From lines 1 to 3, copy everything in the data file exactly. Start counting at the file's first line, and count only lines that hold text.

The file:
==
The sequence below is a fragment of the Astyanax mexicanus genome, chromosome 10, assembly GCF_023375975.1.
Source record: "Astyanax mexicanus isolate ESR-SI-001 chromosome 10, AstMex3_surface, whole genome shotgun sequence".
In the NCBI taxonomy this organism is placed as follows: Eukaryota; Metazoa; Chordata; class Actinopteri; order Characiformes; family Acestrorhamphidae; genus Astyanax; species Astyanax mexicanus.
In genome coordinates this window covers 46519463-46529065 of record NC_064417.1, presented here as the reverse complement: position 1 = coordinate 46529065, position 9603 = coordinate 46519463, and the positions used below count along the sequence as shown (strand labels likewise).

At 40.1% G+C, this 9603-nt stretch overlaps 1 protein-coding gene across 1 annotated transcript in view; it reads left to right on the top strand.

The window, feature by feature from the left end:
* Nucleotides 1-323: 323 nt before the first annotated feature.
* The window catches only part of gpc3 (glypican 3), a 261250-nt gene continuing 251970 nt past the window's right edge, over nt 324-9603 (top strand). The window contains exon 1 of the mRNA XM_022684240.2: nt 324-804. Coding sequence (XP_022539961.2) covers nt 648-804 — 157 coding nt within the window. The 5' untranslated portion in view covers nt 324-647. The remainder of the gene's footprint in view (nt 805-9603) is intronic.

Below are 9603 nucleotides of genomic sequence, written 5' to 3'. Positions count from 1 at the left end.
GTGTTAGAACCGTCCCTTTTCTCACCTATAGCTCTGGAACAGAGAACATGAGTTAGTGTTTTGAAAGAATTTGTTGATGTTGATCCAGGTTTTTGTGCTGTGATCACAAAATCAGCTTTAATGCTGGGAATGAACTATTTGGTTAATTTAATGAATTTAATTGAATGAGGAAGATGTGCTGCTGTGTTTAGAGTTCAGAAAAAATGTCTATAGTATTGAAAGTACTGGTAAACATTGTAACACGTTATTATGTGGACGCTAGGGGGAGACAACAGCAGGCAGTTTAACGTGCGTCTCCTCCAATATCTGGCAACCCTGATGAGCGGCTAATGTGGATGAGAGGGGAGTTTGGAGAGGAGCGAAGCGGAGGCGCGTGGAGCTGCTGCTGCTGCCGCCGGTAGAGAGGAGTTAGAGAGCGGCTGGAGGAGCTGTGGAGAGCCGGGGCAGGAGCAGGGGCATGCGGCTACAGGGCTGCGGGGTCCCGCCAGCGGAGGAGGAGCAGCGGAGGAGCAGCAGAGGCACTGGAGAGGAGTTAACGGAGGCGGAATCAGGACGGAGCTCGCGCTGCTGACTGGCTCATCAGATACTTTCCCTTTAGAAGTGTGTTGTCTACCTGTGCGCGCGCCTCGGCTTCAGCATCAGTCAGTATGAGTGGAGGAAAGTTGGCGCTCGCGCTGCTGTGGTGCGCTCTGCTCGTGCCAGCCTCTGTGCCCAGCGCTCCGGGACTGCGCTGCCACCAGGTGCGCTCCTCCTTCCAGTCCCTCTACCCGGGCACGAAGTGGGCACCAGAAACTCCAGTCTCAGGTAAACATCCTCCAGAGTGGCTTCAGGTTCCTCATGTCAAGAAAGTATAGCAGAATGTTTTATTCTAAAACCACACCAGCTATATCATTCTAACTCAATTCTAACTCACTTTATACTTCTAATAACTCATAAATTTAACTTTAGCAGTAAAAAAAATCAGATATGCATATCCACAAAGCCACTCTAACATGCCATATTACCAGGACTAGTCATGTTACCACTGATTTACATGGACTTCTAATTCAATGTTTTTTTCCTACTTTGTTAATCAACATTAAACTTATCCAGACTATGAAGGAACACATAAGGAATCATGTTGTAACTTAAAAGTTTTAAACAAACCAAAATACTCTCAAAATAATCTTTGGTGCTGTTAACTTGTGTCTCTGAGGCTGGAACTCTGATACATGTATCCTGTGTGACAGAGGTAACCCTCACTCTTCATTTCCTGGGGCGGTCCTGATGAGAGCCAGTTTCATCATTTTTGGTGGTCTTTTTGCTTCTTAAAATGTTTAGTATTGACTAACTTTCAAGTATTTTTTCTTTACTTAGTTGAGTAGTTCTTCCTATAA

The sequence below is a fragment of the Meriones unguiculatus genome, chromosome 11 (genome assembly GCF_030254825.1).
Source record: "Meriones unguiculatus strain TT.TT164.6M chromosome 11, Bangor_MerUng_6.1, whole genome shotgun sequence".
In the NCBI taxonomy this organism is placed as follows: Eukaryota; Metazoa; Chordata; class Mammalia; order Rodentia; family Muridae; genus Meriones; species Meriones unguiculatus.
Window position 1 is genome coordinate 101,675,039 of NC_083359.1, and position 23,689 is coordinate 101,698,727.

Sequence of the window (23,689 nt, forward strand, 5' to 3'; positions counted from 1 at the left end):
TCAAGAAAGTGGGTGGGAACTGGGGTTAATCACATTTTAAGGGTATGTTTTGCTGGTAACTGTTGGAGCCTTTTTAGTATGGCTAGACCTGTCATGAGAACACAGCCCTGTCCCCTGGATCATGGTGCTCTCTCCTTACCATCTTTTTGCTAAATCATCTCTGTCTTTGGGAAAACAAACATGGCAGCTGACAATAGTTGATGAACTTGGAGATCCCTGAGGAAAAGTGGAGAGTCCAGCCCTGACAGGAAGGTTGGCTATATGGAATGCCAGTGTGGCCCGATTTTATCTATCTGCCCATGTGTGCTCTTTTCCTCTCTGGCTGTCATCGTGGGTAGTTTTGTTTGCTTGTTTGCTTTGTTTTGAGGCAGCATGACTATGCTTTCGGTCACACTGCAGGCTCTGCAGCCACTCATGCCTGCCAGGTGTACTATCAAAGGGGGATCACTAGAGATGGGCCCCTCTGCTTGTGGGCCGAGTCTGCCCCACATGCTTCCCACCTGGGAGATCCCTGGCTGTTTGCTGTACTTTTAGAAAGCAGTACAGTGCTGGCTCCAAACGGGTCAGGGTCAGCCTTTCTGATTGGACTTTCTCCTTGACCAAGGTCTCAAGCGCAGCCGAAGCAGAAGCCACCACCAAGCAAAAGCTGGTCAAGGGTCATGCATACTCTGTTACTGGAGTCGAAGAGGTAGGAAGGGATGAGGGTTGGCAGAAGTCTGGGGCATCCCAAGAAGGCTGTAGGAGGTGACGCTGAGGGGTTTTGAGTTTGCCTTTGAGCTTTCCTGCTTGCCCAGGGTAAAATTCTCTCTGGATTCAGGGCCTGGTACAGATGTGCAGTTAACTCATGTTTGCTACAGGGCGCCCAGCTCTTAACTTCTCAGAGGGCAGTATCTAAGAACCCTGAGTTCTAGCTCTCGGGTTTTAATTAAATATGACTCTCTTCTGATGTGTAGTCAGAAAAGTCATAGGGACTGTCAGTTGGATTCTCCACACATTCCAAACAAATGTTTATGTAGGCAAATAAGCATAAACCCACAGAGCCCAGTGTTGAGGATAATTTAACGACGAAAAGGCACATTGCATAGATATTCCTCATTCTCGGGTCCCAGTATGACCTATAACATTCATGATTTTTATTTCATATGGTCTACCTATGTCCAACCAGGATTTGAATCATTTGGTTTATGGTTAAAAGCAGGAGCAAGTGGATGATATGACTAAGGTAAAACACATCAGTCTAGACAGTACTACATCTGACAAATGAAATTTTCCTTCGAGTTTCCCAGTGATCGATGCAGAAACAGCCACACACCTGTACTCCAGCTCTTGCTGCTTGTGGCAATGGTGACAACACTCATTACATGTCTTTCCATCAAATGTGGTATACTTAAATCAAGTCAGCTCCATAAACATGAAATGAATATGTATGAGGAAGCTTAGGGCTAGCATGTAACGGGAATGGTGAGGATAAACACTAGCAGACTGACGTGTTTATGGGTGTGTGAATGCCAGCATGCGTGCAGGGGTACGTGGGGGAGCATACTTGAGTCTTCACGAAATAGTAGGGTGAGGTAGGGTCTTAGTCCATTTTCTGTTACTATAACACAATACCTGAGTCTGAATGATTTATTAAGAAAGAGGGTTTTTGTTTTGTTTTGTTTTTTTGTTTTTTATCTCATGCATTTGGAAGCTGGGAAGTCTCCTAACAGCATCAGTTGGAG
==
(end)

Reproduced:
The sequence below is a fragment of the Astyanax mexicanus genome, chromosome 10, assembly GCF_023375975.1.
Source record: "Astyanax mexicanus isolate ESR-SI-001 chromosome 10, AstMex3_surface, whole genome shotgun sequence".
In the NCBI taxonomy this organism is placed as follows: Eukaryota; Metazoa; Chordata; class Actinopteri; order Characiformes; family Acestrorhamphidae; genus Astyanax; species Astyanax mexicanus.